Monday, March 03, 2008

ETech: Unevenly distributing the future

I'm currently in San Diego for the 2008 O'Reilly Emerging Technology Conference. I haven't even been in a session yet, but just paging through the programme guide I'm reminded of the quote, supposedly attributed to William Gibson, that "The future is already here - it is just unevenly distributed". In San Diego this week it'll be very unevenly distributed. We're going to be talking about ubiquitous computing, embedded devices, UAVs, crowd behavior, reality mining, brain imaging (for fun and for profit), green technology and DIY survival. The rest of the world will be going on as normal.

...there are somewhere between six and ten billion people. At any given time, most of them are making mud bricks or field-stripping their AK-47s. - Neal Stephenson, Snow Crash p.26

When it comes down to it, I get paid to think about things. There really isn't that many of us, most people get paid to do things, produce things. Every once in a while I have to write things up, but it's amazing how long you can get away with not doing that. The reason I get paid to think is so that, if humanity ever needs a expert in whatever it is that I'm supposed to be expert in, they'll know where to send the black helicopters. Then I save the world... you watch movies, right?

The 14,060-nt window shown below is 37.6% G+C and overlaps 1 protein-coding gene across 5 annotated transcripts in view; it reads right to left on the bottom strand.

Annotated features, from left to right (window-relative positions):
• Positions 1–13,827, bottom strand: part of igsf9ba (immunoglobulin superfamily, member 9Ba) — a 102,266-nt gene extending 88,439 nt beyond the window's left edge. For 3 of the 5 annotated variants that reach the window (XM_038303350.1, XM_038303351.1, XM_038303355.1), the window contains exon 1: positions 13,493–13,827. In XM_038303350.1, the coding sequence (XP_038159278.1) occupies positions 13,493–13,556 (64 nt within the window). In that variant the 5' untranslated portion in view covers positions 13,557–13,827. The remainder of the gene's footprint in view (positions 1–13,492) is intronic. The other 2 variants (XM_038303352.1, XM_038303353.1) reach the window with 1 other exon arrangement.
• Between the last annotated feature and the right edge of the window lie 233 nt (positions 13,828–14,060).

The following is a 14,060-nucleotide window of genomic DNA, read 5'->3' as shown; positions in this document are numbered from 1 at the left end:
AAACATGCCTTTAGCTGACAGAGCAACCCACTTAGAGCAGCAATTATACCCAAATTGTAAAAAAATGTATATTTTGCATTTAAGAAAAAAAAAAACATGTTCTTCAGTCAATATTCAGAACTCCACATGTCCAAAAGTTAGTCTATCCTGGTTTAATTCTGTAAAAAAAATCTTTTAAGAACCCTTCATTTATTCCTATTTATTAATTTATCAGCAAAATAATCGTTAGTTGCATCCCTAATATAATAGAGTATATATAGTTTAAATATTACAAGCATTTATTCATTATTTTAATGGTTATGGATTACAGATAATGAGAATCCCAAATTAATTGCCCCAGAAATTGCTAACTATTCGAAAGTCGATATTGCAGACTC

A lot of the stuff we'll be talking about this week is interesting, but will never make it into the hands of consumers. Or if it does it'll be so diluted down that you'll barely recognise it. So I'm also reminded of the phrase "memento mori" whispered to Roman generals by a slave as they were paraded through the streets after a great victory. Whatever it is you're paid to think about probably isn't as important to the rest of the world as it is to you.

In fact, I can see that there may only be ten years or so left before all the interesting thinking about the stuff I'm working on now is done and it's relegated to making license plates.

With any job, there's some creative work that needs to be done -- new technology to be developed or whatever. Everything else -- ninety nine percent of it -- is making deals, raising capital, going to meetings, marketing and sales. We call that stuff making license plates. - Neal Stephenson, Cryptonomicon p.107

So I'm here because I need something new to think about, or I need a new way of looking at the things I'm already thinking about which means that there is more to think about. If you follow that...